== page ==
Ali Bey Evrenosoglu

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Ali Evrenosoğlu
bey
Native name Ali Bey Evrenosoğlu
Buried courtyard of the Gazi Evrenos mosque in Yenitsá (Larisa in Greece)
Allegiance Ottoman Empire
Rank sanjakbey
Battles/wars

Evrenos-oğlu Ali Bey[1] or Ali Bey Evrenosoğlu,[2] known simply as Ali Bey,[3] was an Ottoman military commander in the 15th century. He was one of the sons of Evrenos, an Ottoman general. During the 1430s he was sanjakbey of the Sanjak of Albania who, after initial defeats, suppressed the Albanian Revolt of 1432-1436 with help of the forces commanded by Turahan Bey. In 1440 he participated in the unsuccessful Ottoman siege of Belgrade.

Origin[edit]

Ali Bey was a son of Ottoman commander Evrenos Bey. Evrenos was a Byzantine convert.[4] The family, known in Turkish as Evrenosoğulları, hailed from Anatolia and was one of four leading warrior (ghazi) families that were instrumental in the late-14th-century Ottoman conquests.[5]

Albania[edit]

Ali Bey was sanjakbey of the Sanjak of Albania before 1432.[6] When Ishak Bey captured Dagnum from Koja Zaharia in 1430 it was attached to the territory controlled by Ali Bey.[7]

In the early phase of the Albanian Revolt, in the winter of 1432, Sultan Murat II gathered around 10.000 troops under Ali Bey, who marched along the Via Egnatia and reached the central valley of Shkumbin, where he was ambushed and defeated by forces under Gjergj Arianiti. In 1435-6 he followed Turahan Bey's campaign, which restored Ottoman rule in the region.[8][9]

Other campaigns[edit]

According to some legends Hunyadi was Evrenosoglu's groom.[10] Hunyadi became intimate of the king of Hungary after he fled from Ali.[11]

Evrenosoglu commanded an army which was sent to plunder Wallachia[12] and Transylvania in 1438.[13] In 1440 Ali Beg participated in the unsuccessful siege of Belgrade where he built a wall around the city and used it to hurl stones.[3] According to Konstantin Mihailović, the title of bey and corresponding estate was promised to the Ottoman soldier who would wave Ottoman flag on the Belgrade walls. Although Evrenosoglu already had the title of bey at that time he decided to personally lead the assault to the walls of the Belgrade castle hoping to increase his already great reputation.[2] When Murad II died in 1451, Ali Bey was dispatched by Mehmed II to drown Murad's son, Küçük (Little) Ahmed Çelebi.[3]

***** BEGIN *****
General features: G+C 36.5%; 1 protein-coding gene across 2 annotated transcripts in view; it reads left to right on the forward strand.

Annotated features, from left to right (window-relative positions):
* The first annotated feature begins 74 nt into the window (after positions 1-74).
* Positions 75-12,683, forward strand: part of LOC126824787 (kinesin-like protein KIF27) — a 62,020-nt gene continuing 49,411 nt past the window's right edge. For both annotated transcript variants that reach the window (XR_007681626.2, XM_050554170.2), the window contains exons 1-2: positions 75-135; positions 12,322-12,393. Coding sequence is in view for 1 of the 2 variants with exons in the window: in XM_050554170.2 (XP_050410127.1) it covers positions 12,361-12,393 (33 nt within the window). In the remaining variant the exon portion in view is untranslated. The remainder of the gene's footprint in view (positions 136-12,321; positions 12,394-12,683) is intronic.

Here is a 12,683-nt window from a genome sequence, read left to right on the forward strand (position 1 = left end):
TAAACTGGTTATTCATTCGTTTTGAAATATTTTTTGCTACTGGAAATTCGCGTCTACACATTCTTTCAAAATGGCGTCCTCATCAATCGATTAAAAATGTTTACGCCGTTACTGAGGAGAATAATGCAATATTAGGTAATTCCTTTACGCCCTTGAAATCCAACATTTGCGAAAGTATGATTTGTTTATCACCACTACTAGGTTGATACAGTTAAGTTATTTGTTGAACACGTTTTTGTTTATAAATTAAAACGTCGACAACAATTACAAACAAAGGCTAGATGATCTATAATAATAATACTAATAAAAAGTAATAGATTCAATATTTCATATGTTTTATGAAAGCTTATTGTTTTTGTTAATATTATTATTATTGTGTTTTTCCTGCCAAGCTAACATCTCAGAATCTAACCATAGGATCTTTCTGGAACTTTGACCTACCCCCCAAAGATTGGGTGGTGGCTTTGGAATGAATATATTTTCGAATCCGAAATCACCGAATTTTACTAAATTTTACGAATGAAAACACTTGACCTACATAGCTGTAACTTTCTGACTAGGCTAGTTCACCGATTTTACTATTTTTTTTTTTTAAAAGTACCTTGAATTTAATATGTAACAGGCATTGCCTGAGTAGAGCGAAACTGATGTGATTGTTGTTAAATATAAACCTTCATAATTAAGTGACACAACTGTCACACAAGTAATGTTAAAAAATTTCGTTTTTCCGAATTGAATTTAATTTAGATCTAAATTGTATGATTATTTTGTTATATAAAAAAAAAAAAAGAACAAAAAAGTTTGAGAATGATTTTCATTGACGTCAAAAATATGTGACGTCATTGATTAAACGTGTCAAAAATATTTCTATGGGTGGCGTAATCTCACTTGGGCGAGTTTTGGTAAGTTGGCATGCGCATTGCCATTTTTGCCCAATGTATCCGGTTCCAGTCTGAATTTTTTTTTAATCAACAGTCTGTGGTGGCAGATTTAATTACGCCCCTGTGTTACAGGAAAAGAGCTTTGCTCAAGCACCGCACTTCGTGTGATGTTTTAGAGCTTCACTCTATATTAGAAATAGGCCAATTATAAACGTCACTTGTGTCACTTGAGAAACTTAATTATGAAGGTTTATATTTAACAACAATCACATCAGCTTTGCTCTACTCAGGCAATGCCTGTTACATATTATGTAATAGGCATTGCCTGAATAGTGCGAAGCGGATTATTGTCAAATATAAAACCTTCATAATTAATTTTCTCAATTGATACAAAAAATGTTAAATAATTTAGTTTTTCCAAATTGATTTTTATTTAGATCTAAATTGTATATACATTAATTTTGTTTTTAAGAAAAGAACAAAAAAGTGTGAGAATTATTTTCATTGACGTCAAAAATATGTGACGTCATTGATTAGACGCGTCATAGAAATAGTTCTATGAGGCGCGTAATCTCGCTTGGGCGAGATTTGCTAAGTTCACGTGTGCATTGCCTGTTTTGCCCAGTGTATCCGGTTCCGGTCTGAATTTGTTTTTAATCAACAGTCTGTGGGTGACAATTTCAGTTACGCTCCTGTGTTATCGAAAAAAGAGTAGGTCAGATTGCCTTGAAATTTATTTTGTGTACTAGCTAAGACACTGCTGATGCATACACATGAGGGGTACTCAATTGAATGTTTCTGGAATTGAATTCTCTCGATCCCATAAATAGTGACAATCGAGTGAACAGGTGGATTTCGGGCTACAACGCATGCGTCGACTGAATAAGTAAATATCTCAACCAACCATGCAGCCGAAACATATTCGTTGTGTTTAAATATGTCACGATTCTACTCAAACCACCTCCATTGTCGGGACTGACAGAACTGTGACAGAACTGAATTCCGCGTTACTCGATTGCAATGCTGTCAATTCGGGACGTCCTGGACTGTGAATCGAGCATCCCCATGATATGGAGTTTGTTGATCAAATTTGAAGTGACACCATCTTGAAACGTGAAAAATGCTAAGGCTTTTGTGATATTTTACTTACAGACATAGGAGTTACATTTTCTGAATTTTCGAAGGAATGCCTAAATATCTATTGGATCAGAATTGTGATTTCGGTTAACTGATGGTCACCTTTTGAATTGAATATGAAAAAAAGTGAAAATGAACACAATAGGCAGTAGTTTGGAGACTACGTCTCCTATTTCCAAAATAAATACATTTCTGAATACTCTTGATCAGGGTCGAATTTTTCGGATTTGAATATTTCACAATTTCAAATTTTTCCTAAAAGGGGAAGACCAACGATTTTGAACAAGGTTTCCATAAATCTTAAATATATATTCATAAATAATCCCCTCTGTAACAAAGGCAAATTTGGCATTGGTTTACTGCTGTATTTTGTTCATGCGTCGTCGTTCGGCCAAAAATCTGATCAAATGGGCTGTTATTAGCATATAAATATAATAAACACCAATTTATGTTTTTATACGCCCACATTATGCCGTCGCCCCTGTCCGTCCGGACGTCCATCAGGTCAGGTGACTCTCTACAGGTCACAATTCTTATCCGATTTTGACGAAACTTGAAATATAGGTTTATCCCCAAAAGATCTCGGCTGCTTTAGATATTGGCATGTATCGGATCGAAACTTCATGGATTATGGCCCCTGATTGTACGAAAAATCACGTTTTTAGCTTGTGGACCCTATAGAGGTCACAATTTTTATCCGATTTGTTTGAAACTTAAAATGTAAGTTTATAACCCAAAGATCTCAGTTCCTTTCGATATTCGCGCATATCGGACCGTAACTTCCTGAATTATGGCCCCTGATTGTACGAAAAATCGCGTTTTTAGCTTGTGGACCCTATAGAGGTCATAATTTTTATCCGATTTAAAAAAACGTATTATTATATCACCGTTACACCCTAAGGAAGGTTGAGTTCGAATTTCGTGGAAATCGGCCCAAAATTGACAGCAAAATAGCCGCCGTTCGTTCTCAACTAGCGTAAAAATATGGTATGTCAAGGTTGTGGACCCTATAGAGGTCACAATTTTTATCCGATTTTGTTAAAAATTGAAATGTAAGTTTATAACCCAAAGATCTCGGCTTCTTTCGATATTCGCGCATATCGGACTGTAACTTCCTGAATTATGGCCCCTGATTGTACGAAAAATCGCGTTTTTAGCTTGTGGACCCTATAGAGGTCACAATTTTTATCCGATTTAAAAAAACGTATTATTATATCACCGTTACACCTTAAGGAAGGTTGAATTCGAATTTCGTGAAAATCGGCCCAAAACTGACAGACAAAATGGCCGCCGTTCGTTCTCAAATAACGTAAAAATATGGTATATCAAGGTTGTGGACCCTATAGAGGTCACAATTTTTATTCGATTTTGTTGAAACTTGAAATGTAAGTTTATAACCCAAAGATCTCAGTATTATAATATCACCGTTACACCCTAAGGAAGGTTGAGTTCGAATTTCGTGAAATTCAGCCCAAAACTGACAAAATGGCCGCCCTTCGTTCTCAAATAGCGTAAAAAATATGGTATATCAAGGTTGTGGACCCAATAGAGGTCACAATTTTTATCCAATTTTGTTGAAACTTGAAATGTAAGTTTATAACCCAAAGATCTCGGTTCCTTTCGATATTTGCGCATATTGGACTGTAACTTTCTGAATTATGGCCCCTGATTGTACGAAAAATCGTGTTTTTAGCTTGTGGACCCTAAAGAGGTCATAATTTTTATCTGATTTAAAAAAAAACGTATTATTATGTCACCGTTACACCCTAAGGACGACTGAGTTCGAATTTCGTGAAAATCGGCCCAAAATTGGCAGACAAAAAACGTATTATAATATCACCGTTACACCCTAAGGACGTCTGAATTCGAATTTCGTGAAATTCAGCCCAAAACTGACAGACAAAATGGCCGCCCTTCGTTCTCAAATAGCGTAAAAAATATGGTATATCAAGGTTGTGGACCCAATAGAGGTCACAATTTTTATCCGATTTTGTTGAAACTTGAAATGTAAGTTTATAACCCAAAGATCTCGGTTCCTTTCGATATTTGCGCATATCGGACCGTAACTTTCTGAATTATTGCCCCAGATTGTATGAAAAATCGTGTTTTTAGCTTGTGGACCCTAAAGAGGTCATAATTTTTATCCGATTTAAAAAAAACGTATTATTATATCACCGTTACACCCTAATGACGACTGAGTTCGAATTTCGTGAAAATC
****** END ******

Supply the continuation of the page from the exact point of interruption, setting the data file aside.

Evrenosoglu was buried in the courtyard of the Gazi Evrenos mosque in Yenidje (modern Giannitsa in Greece).[14]

References[edit]

  1. ^ Jefferson 2012, p. 163.
  2. ^ a b Jefferson 2012, p. 244.
  3. ^ a b c Babinger 1992, p. 18.
  4. ^ Stanford J. Shaw; Ezel Kural Shaw (29 October 1976). History of the Ottoman Empire and Modern Turkey: Volume 1, Empire of the Gazis: The Rise and Decline of the Ottoman Empire 1280-1808. Cambridge University Press. p. 20. ISBN 978-0-521-29163-7. 
  5. ^ Caroline Finkel (19 July 2012). Osman's Dream: The Story of the Ottoman Empire 1300-1923. Hodder & Stoughton. pp. 45–. ISBN 978-1-84854-785-8. 
  6. ^ Pollo, Stefanaq; Arben Puto; Kristo Frashëri; Skënder Anamali (1974). Histoire de l'Albanie, des origines à nos jours (in French). Horvath. p. 78. ISBN 978-2-7171-0025-9. Retrieved 23 June 2011. Le sandjakbey d'Albanie, Ali bey Evrenos, partant de Gjirokastra, se porta aussitôt contre Arianite, mais les Turcs, selon le chroniqueur Oruc, furent battus à Buzurshek, dans la vallée du Shkumbin. 
  7. ^ M. Bešić, Zarij (1970), Istorija Crne Gore / 2. Crna gora u doba oblasnih gospodara. (in Serbian), Titograd: Redakcija za istoiju Crne Gore, p. 158, OCLC 175122851, Коју Закарију је или протјерао или заробио, а Дањ повјерио Али-бегу. 
  8. ^ Houtsma, Martijn Theodoor (1993), First encyclopaedia of Islam: 1913-1936, VIII, Netherlands: E.J. Brill and Luzac and Co., p. 466, ...Ottoman campaigns of 1435 and 1436 when the Ottoman generals Ali and Turakhan effected a partially submission of Albanians 
  9. ^ Fine, John Van Antwerp (1994), The Late Medieval Balkans: A Critical Survey from the Late Twelfth Century to the Ottoman Conquest, University of Michigan Press, p. 535, ISBN 978-0-472-08260-5, In 1432 Andrew Thopia revolted against his Ottoman overlords ... inspired other Albanian chiefs, in particular George Arianite (Araniti) ... The revolt spread ... from region of Valona up to Skadar... 
  10. ^ Held, Joseph (1985). Hunyadi: legend and reality. East European Monographs. p. 9. ISBN 978-0-88033-070-1. Retrieved 12 June 2011. mentioned a rumor that Hunyadi may have served the Ottoman Ali, son of Evrenos, as a groom, 
  11. ^ Imber, Colin (2006), The Crusade of Varna, 1443–45, Ashgate Publishing, ISBN 978-0-7546-0144-9, He fled from Ali bey and became intimate of the king of Hungary 
  12. ^ Treptow, Kurt W. (2000). Vlad III Dracula: the life and times of the historical Dracula. Center of Romanian Studies. p. 203. ISBN 978-973-98392-2-8. Retrieved 10 June 2011. Ali-bey Evrenos-ogly 
  13. ^ Babinger 1992, p. 16.
  14. ^ Euangelou Vakalopoulos, Apostolos (1973). History of Macedonia, 1354-1833. Institute for Balkan Studies. p. 259. Retrieved 22 June 2011. Yenitsá ... Of the smaller mosques the most important were those of Gazi Evrenos..Beneath a high dome with many windows, Ghazi Evrenos lay buried amid the tombs of those 'gazis' who died as 'martyrs' (in other words, who fell in battle). In the courtyard of this mosque were the tombs of Ali Bey and Gazi Isa Bey, the sons of Evrenos. . 

Sources[edit]

Preceded by
?
sanjak-bey of Albania
1432–37
Succeeded by
Yakup Bey